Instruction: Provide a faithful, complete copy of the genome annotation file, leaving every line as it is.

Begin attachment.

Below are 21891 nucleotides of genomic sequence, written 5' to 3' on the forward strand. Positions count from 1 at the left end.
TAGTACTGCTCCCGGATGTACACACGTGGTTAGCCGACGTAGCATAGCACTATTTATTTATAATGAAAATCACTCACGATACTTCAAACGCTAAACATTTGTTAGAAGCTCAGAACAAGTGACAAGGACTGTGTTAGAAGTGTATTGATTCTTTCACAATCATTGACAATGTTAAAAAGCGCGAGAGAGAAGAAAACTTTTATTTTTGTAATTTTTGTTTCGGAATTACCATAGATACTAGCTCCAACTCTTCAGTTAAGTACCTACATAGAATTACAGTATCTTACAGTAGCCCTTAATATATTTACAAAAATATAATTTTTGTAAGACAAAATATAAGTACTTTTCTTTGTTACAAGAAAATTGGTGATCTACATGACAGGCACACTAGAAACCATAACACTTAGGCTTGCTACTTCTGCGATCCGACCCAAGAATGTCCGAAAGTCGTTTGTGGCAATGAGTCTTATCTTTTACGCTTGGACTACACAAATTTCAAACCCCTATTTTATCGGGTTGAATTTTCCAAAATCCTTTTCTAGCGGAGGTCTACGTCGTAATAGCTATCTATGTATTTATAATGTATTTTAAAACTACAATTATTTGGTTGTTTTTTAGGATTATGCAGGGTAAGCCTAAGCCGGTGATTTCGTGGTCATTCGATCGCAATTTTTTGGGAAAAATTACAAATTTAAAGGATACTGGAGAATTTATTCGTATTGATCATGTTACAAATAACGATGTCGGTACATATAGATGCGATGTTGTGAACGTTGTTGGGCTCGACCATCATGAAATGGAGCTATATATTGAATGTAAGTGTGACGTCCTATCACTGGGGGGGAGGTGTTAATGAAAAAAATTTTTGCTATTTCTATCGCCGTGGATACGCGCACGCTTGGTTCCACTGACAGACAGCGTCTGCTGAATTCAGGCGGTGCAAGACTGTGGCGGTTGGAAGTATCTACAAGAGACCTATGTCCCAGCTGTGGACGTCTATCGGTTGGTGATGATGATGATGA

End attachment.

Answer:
Below are 21891 nucleotides of genomic sequence, written 5' to 3' on the forward strand. Positions count from 1 at the left end.
TAGTACTGCTCCCGGATGTACACACGTGGTTAGCCGACGTAGCATAGCACTATTTATTTATAATGAAAATCACTCACGATACTTCAAACGCTAAACATTTGTTAGAAGCTCAGAACAAGTGACAAGGACTGTGTTAGAAGTGTATTGATTCTTTCACAATCATTGACAATGTTAAAAAGCGCGAGAGAGAAGAAAACTTTTATTTTTGTAATTTTTGTTTCGGAATTACCATAGATACTAGCTCCAACTCTTCAGTTAAGTACCTACATAGAATTACAGTATCTTACAGTAGCCCTTAATATATTTACAAAAATATAATTTTTGTAAGACAAAATATAAGTACTTTTCTTTGTTACAAGAAAATTGGTGATCTACATGACAGGCACACTAGAAACCATAACACTTAGGCTTGCTACTTCTGCGATCCGACCCAAGAATGTCCGAAAGTCGTTTGTGGCAATGAGTCTTATCTTTTACGCTTGGACTACACAAATTTCAAACCCCTATTTTATCGGGTTGAATTTTCCAAAATCCTTTTCTAGCGGAGGTCTACGTCGTAATAGCTATCTATGTATTTATAATGTATTTTAAAACTACAATTATTTGGTTGTTTTTTAGGATTATGCAGGGTAAGCCTAAGCCGGTGATTTCGTGGTCATTCGATCGCAATTTTTTGGGAAAAATTACAAATTTAAAGGATACTGGAGAATTTATTCGTATTGATCATGTTACAAATAACGATGTCGGTACATATAGATGCGATGTTGTGAACGTTGTTGGGCTCGACCATCATGAAATGGAGCTATATATTGAATGTAAGTGTGACGTCCTATCACTGGGGGGGAGGTGTTAATGAAAAAAATTTTTGCTATTTCTATCGCCGTGGATACGCGCACGCTTGGTTCCACTGACAGACAGCGTCTGCTGAATTCAGGCGGTGCAAGACTGTGGCGGTTGGAAGTATCTACAAGAGACCTATGTCCCAGCTGTGGACGTCTATCGGTTGGTGATGATGATGATGA